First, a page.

My Favorite Ambiguity

My previous post highlighted the importance of avoiding ambiguity in your communication.

[Notice that above I could have said, “My previous post was about….”  Instead, I replaced “was about” with one descriptive and powerful word: “highlighted.”]

I want to share my all-time favorite ambiguity. A classmate of mine in university wrote this in a creative non-fiction assignment. He was writing about the interaction between a friend of his and the friend’s mentor. Here’s what he wrote:

“He said, ‘Thank you very much, professor,’ and stroked his beard.”

Can you detect the ambiguity?

It makes me laugh every time. Readers don’t know whether the student was stroking his own beard or the professor’s beard!

I probably don’t need to write a future post explaining that it is not appropriate to express gratitude to a professor by stroking his beard.

Avoiding Ambiguity

It takes a long time to become a great academic writer. But there are a number of key writing strategies you can use to begin improving your writing immediately.

Avoiding ambiguity is one of these valuable strategies. Writing is ambiguous if it has more than one possible interpretation. This possibility of different understandings of what you’ve written means your writing is unclear. And unclear writing is bad writing; the whole point of academic writing is to present ideas as clearly as possible.

Here’s a simple example of ambiguity: Fred went shopping with John. He bought a new coat.

It’s easy to see, right? It’s unclear who the word “he” in the second sentence refers to. It could be Fred or John.

Here’s a slightly trickier example: He examined many studies of African economies and found them to be severely flawed.

Can you see the ambiguity? We don’t know what was flawed. Was it the African economies or the studies of African economies? This sentence would be very frustrating for readers, because without understanding this sentence they would worry that they’re not understanding the rest of the article. Of course they could perhaps figure out the meaning based on the context of the paragraph, but you don’t want your readers to have to search for clues about your meaning. They’re likely instead just to stop reading.

Here’s another ambiguity: I was studying international security in Southeast Asia.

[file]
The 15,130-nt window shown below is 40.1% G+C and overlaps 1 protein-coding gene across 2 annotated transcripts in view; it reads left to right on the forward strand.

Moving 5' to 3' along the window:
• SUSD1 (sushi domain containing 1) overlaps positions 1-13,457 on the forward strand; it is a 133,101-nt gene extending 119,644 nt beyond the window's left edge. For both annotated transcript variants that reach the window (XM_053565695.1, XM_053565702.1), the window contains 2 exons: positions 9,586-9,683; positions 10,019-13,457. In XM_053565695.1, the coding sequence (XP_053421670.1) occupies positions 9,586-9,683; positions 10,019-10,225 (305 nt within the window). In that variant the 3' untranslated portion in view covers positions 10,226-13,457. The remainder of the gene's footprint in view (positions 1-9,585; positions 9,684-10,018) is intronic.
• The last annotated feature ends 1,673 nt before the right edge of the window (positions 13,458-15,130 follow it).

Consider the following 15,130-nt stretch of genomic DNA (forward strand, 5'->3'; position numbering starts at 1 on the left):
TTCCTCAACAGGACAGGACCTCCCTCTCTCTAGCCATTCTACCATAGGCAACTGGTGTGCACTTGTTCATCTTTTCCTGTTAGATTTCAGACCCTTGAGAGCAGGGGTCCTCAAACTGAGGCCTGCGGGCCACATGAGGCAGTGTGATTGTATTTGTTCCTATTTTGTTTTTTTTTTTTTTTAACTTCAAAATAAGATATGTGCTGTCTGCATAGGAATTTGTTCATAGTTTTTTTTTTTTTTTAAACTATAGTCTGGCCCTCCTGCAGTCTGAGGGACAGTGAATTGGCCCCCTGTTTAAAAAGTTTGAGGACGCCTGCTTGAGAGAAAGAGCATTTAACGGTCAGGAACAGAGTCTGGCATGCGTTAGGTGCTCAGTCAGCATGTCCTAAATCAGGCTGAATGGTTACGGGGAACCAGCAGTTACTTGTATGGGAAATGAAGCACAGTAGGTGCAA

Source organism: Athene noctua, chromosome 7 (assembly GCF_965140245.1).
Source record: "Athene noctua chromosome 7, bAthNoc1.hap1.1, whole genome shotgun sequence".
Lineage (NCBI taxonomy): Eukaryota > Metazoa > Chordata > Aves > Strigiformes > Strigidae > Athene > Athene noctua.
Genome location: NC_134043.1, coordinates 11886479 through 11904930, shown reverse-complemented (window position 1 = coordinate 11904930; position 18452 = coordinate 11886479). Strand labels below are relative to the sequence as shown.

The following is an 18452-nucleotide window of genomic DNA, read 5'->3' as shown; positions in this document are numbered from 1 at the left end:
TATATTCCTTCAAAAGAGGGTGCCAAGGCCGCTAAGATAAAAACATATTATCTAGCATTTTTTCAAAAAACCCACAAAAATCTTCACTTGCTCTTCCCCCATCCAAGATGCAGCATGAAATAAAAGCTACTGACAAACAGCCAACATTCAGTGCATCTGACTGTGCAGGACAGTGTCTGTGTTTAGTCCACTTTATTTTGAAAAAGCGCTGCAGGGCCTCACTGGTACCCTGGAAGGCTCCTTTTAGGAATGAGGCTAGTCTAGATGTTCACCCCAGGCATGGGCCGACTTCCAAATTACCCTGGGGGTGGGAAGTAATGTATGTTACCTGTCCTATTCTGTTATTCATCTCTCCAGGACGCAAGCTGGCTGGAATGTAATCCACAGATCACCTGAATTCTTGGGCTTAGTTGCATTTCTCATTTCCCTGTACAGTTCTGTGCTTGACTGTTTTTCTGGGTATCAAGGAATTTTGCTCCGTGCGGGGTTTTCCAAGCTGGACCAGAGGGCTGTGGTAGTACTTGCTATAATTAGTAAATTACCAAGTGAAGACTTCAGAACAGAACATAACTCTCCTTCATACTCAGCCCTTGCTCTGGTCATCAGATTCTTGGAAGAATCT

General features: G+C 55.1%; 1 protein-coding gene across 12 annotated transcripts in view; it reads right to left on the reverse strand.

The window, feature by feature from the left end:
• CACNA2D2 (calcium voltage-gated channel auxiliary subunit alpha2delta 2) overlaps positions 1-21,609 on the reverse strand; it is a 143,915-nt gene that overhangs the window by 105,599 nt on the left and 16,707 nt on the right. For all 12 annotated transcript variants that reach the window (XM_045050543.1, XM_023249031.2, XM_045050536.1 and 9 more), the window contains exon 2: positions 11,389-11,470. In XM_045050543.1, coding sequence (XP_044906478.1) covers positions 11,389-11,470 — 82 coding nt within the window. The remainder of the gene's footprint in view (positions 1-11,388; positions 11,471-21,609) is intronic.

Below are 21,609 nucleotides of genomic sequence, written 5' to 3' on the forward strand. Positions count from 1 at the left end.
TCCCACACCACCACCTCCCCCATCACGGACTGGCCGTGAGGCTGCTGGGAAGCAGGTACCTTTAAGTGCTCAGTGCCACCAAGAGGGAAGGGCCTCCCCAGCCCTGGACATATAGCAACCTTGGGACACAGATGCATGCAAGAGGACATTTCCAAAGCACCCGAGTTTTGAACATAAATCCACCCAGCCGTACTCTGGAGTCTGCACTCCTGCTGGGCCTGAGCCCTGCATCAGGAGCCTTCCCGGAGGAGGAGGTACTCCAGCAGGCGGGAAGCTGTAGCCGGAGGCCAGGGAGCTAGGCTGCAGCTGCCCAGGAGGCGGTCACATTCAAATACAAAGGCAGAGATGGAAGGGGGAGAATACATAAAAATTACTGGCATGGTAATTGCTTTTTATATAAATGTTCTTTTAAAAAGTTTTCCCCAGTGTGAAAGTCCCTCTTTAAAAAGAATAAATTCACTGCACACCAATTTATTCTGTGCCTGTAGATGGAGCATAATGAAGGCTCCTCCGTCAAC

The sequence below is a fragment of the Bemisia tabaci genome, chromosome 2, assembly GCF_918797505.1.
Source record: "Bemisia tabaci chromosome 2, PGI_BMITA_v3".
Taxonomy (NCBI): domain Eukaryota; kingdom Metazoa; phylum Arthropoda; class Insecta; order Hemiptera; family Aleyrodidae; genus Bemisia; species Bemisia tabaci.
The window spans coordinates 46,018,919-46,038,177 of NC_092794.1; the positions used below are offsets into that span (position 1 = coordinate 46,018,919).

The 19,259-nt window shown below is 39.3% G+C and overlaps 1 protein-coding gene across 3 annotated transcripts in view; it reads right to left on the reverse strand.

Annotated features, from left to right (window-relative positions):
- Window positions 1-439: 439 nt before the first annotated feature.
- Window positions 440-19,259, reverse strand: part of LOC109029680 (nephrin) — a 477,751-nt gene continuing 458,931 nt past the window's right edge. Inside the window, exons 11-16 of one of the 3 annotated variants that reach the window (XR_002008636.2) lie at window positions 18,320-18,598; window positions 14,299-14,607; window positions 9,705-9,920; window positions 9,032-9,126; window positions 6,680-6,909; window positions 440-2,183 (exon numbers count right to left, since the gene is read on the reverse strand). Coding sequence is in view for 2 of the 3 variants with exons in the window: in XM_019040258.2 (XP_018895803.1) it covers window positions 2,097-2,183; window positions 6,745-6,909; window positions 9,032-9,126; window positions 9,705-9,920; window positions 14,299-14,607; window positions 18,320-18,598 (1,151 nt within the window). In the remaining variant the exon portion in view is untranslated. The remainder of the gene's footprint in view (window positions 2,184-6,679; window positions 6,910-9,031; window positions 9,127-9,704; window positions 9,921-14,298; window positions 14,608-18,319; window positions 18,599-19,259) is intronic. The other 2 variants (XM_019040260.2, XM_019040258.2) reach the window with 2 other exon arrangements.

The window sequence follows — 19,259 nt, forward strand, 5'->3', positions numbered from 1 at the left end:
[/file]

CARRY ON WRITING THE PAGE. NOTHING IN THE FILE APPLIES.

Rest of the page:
This one actually appeared in a first draft of something I wrote. The ambiguity is subtle in this one. But notice that this sentence could be the answer to two different inquiries.

First, one might ask, “What were you studying?”

You might respond, “I was studying [the topic] international security in Southeast Asia.” In other words, you were studying about how Southeast Asian nations try amongst themselves (internationally) to maintain security. Note that you could have been studying this topic anywhere.

Or, someone might have asked, “What were you studying and where you studying?”

Then your answer would be, “I was studying [the topic] international security [while I was living] in Southeast Asia.”

The same sentence could have had these two very different meanings. Before I fixed that sentence, my readers wouldn’t have known whether I was telling them my study topic or my study topic and where I was living at the time. That lack of clarity would have been frustrating for readers.

Once you start watching for ambiguities, your writing will improve instantly. You may not catch every ambiguity, but each one you catch and edit will make your writing clearer and more convincing.

New Year’s Resolutions

Maria Popova has compiled one of the cleverest lists of New Year’s resolutions I’ve seen, using ideas from some of history’s great thinkers.

You may not agree with all fifteen resolutions, but you’ll definitely find some of them intriguing. Four of my favourites are:

1] Make your life wide rather than long

2] Cultivate a growth mindset

3] Think rather than know

4] Master critical thinking

Pay special attention to “Cultivating a growth mindset.” It’s an example of what I wrote about in my previous post–how thinking the right things can be just as important as doing the right things.

The Power of Ideas

Many of my blog posts will focus on tips and strategies for achieving success at university, things you can do. Another group of posts will explore ideas or perspectives, things you should think in order to succeed.

Some students find it hard to see the value in learning specific things to think. They only want to know actions they can take, like how to read a text effectively or how to maximize study impact (see future posts). Actions are important. But ideas are extremely powerful, too.